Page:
Recently, a video was shared by Indian Forest Services (IFS) officer Akash Deep Badhwan of a pair of dolphins enjoying in the water in the Ganga at Meerut, Utter Pradesh. The post was accompanied by the following caption:-
“DYK? Ganges River Dolphin, our National Aquatic Animal once lived in the Ganga-Brahmaputra-Meghna river system is now endangered. They live in fresh water and are practically blind, with small slits as eyes. Was fortunate to spot these in Ganges in Meerut.” Further, in a series of tweets the officer also added that, “officially discovered in 1801, these creatures are practically blind, with small slits for eyes. They hunt using ultrasonic sounds to track other fishes in the vicinity. Usually solo, sometimes they are found in small groups, especially Mother and calf. Their habitat is largely tracts of Ganges where fish is aplenty and water currents are slow. Here dense human population has lead to fishermen catching them along with fish and become “bycatch”. However they are still hunted at times for their meat and oil by few!”
Ganges River Dolphin, our National Aquatic Animal once lived in the Ganga-Brahmaputra-Meghna river system is now endangered. They live in fresh water and are practically blind, with small slits as eyes.
Was fortunate to spot these in Ganges in Meerut. pic.twitter.com/BKMj8LqaIi
— Akash Deep Badhawan, IFS (@aakashbadhawan) April 27, 2020
Within hours of being shared, this video spread like wildfire as it was watched and re-shared by many across social media. Apart from being shared by social media users, the video was also shared by multiple news outlets and web pages. Most of the people shared it with optimism, citing the healing of nature during the lock down as a reason behind this, as most people stay home and river pollution lessens.
#Video | Ganges River Dolphin were spotted today in Meerut. Our National Aquatic Animal once lived in the Ganga-Brahmaputra-Meghna river system is now endangered. The #lockdown has been a respite for aquatic animals.
— The Federal (@TheFederal_in) April 27, 2020
The post has also been widely shared on Facebook by multiple users.
While the video of the dolphins definitely belongs to the Ganga at Meeut, the accompanying information with which it is being shared is false. Contrary to what is being claimed by most users about the appearance of the dolphins being the result of the reduced water pollution and movement of human due to the current lock down, this video is actually about a year old, according to Meerut DFO Aditi Sharma.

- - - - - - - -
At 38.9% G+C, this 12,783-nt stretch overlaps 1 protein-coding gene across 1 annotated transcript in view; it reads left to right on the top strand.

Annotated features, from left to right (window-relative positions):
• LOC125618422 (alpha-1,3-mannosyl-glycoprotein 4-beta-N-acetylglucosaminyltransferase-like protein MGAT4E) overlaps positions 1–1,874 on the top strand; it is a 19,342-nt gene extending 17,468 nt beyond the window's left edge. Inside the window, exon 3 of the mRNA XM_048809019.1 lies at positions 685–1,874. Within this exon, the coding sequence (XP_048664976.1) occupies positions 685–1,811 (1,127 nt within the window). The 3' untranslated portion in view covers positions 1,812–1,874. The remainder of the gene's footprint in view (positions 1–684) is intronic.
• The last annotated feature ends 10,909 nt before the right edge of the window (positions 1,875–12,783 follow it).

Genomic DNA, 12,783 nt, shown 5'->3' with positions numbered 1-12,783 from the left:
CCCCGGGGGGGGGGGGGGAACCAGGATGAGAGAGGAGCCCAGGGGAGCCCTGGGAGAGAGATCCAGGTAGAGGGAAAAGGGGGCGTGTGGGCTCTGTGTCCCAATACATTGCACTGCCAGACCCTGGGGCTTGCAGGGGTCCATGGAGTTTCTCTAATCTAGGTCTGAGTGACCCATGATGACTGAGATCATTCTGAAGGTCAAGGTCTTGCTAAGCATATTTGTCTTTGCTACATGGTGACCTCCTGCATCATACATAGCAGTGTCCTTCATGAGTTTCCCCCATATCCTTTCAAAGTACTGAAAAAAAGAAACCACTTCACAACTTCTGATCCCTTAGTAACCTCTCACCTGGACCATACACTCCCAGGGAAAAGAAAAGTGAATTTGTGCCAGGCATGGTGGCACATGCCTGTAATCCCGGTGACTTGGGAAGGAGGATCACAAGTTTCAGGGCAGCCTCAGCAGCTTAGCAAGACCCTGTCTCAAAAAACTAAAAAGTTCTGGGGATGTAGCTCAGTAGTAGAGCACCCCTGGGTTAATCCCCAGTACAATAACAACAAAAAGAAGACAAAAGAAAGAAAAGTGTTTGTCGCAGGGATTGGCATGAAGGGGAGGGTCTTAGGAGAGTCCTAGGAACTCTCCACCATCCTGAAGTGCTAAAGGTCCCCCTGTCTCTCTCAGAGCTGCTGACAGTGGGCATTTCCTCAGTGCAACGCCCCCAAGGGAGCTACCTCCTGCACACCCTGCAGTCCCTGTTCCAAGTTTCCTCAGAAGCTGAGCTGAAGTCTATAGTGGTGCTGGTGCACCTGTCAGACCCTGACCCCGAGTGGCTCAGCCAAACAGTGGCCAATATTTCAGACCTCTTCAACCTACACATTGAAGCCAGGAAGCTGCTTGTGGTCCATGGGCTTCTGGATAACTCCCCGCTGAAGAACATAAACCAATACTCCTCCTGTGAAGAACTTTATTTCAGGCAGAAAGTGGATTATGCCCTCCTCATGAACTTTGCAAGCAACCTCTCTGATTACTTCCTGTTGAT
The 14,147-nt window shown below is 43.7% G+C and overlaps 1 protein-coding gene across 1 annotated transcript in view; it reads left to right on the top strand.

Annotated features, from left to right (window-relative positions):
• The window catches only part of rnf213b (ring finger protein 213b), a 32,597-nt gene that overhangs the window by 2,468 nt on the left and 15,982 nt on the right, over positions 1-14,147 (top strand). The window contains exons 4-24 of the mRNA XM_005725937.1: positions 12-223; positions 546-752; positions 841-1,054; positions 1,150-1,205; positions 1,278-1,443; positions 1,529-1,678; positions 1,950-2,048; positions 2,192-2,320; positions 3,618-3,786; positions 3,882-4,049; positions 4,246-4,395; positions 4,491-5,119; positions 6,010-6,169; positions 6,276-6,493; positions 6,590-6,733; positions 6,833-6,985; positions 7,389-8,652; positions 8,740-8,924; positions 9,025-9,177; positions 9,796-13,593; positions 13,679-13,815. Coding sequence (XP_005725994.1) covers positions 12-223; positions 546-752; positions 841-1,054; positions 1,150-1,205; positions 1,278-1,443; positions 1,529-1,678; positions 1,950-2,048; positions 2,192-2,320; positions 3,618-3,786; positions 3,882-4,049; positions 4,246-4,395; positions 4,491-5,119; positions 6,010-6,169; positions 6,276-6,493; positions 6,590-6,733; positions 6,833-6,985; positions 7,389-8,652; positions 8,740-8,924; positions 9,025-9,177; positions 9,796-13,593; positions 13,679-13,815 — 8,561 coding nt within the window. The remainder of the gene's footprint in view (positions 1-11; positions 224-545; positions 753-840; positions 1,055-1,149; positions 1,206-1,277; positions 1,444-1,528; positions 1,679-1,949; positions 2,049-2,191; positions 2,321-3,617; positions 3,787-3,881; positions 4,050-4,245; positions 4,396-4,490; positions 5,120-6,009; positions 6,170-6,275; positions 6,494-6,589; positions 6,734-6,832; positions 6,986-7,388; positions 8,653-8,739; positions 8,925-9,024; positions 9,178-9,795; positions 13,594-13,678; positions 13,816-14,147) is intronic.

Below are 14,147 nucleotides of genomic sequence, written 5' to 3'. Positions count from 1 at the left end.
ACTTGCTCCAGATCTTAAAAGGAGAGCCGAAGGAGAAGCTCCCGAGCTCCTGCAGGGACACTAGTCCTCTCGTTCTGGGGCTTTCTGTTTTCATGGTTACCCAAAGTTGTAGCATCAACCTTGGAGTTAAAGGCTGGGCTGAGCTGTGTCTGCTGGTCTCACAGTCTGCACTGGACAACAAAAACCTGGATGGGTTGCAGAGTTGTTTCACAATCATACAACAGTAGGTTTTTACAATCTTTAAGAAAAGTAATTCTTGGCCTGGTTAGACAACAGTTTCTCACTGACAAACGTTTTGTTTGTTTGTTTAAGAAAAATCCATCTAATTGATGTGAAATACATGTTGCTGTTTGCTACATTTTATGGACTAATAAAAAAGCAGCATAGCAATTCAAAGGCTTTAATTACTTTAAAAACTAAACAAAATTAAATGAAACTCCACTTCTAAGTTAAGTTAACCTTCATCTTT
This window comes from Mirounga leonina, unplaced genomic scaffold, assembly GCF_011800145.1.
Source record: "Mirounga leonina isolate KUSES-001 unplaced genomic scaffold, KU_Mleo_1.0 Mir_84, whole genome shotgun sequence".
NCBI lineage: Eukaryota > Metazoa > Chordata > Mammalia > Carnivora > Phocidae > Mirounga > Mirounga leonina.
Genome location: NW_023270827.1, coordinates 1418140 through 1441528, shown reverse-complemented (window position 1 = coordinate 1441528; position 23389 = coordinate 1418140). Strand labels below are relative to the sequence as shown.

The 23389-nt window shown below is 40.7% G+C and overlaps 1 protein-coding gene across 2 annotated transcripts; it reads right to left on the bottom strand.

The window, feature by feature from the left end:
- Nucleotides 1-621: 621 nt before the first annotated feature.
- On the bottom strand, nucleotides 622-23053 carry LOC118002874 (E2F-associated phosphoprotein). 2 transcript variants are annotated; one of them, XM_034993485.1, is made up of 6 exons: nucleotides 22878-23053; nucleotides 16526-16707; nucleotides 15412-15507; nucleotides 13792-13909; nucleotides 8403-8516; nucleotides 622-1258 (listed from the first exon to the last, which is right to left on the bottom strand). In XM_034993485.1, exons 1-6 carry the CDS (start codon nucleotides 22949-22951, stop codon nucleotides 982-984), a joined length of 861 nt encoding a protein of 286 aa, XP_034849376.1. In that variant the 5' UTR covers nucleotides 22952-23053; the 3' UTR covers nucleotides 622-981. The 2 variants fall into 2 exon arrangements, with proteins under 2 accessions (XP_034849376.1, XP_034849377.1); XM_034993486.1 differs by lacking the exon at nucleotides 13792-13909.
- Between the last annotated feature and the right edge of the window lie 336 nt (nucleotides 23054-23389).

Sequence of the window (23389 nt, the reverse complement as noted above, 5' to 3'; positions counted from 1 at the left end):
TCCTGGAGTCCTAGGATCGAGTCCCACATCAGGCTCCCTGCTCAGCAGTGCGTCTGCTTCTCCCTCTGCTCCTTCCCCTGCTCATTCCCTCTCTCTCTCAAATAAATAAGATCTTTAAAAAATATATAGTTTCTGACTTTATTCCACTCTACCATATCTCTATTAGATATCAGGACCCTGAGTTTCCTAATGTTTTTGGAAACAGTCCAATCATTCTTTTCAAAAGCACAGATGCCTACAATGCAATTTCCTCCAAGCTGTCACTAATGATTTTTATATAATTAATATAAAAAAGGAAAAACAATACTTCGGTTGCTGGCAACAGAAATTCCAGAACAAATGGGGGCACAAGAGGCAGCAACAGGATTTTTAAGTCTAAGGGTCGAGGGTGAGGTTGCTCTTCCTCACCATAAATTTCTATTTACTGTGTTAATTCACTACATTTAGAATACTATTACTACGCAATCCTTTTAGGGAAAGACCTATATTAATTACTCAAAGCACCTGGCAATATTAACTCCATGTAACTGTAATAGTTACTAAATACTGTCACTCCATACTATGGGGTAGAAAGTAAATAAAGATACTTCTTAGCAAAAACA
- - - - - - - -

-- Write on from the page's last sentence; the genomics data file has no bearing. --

Ms. Sharma believes that it would be a hurried claim to say that the water in the Ganga at Meerut has cleared out because of the current lock down. The dolphins have been living here for some years now, and even their offspring have been spotted in the water. There is currently no scientific measurement of how suitable this water is for the dolphins. There is no data with the forest department currently about how much the water in the Ganga has cleaned up since the lock down.
According to the officer, there are over 35 dolphins in the water there. The water could’ve cleared up in the Ganga, like it has been reported in Haridwar, but it is not connected to these dolphins as they have living here for a few years now. She added that this video was shot about a year ago by an under-trainee, Mr. Akash Deep Badhwan, who has now shared the video.
The Dolphin is the National Aquatic Animal of India but is endangered now. This has been caused due to high human density along the Ganga causing destruction of habitat, mistakenly being caught by fishermen with other fish while also being poached for their oil and other parts. While the sight of the Dolphins enjoying in the Ganga was definitely mesmerizing, the claims that this a recent video and the sighting was a result of the current lock down are false.
In an interview recently with Times of India, Biswajit Roy Chaudhary, who is a senior environmental activist, shared that he spotted a couple of dolphins at Babughat in Kolkata. He said that due to the nationwide lock down and lesser human activities, the quality of water has improved drastically and this is “one of the main reasons that the dolphins are coming back”. These Dolphins, who used to be regular visitors to Kolkata’s ghats have been spotted in the area after some 30 years. A number of reports have surfaced recently claiming that water pollution in the Hoogly river has reduced significantly because of the lock down and several other endangered animals have also been spotted in Kolkata’s outskirts.